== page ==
The “new silk road” is based on the vast project of developing new systems of roads, railways, pipelines and sea-lanes, which are divided in “belts”. Beijing and Ankara are discussing the sino-turkish “belt” of this “new silk road”, called “One Belt, One road”, or the “Silk Road Economic Belt” (SREB) (Anna Beth Keim, Sulmaan Khan, “Can China and Turkey Build a New Silk Road?”, Yale Global on Line, 18 January 2013).
This Sino-Turkish cooperation could help Turkey to attract Chinese financial investment, while allowing China to access markets and resources (Brenda Goh, “China Pays Big to Expand its Clout Along the New Silk Road”, Reuters, Nov 10, 2014).
It must be noted that these talks started in 2010 and that in 2012, the Turkish government asked, and obtained, to have the status of “dialogue partner” among the members of the Shanghai Cooperation Organization (SCO), an international organization, which purpose is to reinforce economic, especially energy, and security cooperation between its members: Russia, China, Kazakhstan, Uzbekistan, Kyrgyzstan, Tajikistan (Zachary Keck, “Turkey Renews Plea to Join the Shanghai Cooperation Organization”, The Diplomat, December 1, 2013).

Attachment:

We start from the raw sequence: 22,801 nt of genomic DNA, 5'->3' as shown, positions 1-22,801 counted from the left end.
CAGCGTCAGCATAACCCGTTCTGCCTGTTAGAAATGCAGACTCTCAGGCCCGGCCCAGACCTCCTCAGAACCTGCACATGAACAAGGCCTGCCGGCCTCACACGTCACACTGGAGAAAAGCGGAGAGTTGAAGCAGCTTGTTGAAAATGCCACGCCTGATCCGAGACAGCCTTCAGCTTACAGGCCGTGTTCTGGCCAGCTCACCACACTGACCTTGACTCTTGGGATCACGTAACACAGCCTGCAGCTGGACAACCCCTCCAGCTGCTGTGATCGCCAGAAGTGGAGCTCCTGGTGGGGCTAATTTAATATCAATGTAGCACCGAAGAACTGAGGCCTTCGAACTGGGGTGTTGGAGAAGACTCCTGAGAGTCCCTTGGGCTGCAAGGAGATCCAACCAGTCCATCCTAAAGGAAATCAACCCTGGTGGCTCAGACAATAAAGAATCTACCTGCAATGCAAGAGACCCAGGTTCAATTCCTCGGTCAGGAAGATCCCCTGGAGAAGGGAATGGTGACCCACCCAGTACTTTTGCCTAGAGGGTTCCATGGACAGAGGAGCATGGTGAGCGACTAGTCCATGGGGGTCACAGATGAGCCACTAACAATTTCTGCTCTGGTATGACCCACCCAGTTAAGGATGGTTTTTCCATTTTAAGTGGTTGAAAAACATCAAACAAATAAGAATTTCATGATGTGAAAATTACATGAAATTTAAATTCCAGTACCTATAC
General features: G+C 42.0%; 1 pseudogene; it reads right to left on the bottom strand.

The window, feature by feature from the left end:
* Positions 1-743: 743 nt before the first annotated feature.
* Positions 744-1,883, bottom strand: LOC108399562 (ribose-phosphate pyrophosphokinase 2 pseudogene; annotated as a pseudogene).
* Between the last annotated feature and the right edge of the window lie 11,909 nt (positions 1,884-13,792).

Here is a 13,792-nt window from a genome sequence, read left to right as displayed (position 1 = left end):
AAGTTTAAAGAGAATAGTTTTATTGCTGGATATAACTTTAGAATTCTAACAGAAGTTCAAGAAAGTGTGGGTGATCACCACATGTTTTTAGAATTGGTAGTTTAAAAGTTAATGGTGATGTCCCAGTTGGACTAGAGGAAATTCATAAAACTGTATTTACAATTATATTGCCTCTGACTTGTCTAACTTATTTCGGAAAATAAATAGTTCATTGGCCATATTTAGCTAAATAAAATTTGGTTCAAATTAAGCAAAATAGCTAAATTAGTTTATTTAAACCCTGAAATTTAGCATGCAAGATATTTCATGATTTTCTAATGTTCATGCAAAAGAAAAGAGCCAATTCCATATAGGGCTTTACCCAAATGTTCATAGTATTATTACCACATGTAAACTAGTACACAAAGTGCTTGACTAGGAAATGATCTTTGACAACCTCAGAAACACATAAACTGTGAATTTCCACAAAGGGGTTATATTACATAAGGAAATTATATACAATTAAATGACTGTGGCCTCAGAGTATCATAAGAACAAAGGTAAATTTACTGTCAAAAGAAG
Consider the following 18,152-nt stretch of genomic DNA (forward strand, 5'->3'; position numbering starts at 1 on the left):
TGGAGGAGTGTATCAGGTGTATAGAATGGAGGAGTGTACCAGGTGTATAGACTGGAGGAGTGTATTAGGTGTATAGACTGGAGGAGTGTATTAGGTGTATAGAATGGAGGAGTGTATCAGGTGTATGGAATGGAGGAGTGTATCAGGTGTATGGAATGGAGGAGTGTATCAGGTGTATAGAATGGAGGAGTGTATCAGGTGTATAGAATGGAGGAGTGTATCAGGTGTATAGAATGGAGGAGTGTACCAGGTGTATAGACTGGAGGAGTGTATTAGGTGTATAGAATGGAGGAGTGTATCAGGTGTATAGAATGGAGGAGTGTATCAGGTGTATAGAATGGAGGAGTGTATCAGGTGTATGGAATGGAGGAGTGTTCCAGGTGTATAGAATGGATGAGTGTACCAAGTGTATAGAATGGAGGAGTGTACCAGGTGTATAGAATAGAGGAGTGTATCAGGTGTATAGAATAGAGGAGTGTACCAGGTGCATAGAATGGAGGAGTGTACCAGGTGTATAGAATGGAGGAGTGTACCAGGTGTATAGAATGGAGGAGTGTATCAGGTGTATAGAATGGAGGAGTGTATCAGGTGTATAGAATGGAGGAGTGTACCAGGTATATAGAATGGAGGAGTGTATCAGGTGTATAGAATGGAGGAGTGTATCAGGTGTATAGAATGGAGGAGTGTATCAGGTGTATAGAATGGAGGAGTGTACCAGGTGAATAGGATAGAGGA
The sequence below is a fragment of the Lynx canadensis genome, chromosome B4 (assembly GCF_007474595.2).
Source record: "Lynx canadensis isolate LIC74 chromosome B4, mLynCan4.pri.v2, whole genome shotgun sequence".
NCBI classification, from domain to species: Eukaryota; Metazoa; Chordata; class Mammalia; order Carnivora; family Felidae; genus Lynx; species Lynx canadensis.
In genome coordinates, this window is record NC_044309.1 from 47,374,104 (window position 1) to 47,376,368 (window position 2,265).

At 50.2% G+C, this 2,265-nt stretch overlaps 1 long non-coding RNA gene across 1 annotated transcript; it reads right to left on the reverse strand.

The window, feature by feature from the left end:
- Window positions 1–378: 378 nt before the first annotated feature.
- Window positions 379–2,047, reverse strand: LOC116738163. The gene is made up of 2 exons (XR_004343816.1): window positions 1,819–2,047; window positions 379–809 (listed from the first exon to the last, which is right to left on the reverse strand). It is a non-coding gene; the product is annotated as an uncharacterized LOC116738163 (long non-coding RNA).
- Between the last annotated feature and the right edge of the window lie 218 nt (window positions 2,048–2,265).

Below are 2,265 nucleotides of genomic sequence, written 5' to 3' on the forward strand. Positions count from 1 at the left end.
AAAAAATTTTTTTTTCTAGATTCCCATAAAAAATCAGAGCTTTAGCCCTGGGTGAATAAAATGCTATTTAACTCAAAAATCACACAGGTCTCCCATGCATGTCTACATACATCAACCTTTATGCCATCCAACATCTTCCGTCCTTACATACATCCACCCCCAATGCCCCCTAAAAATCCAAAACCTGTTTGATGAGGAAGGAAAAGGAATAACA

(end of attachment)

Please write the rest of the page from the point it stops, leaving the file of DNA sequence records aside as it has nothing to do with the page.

In other terms, Ankara attracts the power of Russia and possibly China, in order to become a new kind of continental power, through an active use of the energy-water-geography nexus. In effect, the SREB would allow Turkey to play a significant part in the politics of Central Asia, through the coordination of the different segments of the roads and railways linking it to China (Selcuk Colacoglu, “The Silk Road Project and the Opportunity to Improve Sino-Turkish relations”, The Journal of Turkish Weekly, 30 December 2014).